When you walk into a newly mopped home and notice the scent of pine or start to peel a fresh orange and inhale that sweet smell, you are experiencing terpenes. They are the plant compounds that give plants aroma and taste. Isolated terpenes add scent to a variety of household products, from cleaning solutions to perfume.
For people, these aromatic plant compounds offer more than pleasant scents; studies are discovering health applications, including pain relief.
Although found in many plants, terpenes are often associated with hemp and CBD because both cannabis and the industrial hemp plant contain them in high concentrations.
How Do Terpenes Work?
Many terpenes are bioactive, which means they affect living organisms, tissue, or cells. Examples of bioactive substances include antibiotics, enzymes, and vitamins. Unlike a watermelon seed that can pass right through your digestive tract unchanged, bioactive compounds interact with the building blocks of your body.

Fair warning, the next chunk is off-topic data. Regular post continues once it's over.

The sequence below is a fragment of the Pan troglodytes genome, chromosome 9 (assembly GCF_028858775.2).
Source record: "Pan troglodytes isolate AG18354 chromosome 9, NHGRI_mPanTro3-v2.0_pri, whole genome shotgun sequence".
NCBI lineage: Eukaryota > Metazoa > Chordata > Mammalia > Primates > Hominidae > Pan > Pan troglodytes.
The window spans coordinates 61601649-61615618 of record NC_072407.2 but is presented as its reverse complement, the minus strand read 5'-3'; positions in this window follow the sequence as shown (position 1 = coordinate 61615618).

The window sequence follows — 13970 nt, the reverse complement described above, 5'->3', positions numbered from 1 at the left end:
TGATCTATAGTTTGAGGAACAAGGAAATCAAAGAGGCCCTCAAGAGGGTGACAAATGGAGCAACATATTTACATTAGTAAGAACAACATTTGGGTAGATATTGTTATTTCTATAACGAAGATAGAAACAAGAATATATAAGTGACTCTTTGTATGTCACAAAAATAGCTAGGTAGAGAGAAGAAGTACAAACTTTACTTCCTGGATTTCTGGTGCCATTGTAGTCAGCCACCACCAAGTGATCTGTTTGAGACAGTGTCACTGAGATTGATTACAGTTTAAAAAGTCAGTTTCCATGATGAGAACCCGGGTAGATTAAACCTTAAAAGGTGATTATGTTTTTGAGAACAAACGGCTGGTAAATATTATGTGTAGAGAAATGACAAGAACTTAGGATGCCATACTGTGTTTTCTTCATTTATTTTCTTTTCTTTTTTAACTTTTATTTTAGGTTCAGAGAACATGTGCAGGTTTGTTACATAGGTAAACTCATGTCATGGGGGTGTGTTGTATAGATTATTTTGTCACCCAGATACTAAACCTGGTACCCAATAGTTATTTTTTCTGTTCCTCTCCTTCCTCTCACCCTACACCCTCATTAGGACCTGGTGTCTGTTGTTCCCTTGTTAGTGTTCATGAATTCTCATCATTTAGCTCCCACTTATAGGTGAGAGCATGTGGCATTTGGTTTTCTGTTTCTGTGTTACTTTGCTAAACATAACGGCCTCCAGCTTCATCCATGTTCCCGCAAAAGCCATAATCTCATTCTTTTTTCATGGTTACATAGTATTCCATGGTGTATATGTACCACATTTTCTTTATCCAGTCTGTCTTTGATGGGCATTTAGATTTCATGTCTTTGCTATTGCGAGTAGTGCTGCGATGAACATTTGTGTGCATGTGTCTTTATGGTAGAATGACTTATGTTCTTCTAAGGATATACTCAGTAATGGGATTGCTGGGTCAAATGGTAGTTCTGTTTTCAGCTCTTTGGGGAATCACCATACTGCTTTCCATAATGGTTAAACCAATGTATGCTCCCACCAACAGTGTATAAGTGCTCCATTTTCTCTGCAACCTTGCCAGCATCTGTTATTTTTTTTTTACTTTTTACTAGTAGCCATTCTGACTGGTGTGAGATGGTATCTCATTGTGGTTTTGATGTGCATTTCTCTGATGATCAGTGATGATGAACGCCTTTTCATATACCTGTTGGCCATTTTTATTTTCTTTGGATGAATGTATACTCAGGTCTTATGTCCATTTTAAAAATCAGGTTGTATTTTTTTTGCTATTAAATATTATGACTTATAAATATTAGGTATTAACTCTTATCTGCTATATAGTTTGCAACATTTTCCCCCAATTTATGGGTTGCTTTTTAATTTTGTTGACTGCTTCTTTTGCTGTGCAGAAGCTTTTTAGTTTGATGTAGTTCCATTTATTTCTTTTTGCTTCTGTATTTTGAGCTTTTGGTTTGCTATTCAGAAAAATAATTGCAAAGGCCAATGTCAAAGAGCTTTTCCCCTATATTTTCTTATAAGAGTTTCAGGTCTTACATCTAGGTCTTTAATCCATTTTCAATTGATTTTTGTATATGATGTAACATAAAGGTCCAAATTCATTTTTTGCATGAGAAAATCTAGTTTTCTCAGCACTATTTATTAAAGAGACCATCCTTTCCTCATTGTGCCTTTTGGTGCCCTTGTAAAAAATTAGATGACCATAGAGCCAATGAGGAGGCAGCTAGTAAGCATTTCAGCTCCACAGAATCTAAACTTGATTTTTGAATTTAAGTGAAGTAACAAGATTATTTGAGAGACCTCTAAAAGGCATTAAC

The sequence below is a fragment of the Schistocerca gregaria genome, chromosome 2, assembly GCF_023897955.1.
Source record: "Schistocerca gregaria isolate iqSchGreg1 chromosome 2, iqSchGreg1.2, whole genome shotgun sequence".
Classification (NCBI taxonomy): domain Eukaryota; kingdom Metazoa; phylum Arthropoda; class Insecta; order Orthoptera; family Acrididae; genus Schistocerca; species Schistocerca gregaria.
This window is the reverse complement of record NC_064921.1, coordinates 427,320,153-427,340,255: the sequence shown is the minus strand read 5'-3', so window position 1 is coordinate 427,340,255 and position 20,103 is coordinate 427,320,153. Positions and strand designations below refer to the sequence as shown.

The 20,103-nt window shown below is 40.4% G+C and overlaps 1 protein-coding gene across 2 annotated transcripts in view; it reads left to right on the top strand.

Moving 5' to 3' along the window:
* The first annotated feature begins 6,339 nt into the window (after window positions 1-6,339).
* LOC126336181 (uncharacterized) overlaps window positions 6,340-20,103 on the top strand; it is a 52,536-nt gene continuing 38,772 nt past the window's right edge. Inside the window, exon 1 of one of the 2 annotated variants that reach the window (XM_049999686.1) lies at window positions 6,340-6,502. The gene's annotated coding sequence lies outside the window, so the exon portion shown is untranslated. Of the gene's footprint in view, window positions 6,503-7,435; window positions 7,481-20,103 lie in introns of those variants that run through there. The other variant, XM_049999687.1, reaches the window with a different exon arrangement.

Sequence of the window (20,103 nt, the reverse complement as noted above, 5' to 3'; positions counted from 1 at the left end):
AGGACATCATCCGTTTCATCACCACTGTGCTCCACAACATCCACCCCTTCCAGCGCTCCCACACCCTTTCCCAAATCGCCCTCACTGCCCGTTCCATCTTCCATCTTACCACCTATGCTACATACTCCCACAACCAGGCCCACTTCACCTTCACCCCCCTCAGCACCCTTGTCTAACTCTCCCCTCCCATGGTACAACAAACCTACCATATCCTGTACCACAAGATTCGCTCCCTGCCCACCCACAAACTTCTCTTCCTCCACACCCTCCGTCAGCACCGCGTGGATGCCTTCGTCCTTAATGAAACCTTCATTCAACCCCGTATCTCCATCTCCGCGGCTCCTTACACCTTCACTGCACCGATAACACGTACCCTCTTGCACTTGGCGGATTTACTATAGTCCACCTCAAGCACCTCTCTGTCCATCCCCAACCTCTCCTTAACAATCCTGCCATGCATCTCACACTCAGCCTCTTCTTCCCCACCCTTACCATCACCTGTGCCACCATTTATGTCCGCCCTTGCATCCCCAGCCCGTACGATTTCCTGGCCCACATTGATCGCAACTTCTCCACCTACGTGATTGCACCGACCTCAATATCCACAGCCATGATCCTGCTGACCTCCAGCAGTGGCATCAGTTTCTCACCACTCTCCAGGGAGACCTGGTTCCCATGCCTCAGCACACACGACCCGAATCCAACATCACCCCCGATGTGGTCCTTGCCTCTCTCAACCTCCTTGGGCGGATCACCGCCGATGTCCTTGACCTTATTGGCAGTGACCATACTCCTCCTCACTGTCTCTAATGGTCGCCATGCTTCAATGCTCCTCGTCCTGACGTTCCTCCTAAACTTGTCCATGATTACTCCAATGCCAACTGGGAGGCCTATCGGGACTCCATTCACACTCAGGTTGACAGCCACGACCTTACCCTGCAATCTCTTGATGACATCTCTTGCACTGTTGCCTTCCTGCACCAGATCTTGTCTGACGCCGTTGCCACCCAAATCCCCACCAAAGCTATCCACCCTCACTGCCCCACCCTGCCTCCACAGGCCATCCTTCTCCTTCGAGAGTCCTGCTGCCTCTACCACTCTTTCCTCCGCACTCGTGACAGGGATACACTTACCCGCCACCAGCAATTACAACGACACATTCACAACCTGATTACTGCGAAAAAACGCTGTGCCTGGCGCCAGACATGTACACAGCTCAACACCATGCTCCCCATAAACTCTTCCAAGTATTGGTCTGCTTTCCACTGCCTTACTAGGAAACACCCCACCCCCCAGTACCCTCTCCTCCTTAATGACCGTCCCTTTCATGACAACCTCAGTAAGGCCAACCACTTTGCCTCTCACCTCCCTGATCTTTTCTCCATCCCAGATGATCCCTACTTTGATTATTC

Lemongrass, wild thyme, bay leaves, mango, and industrial hemp all have the terpene myrcene. The scent is earthy and sometimes spicy or fruity like a red grape. Myrcene is one of the most abundant terpenes and may have several useful medical applications.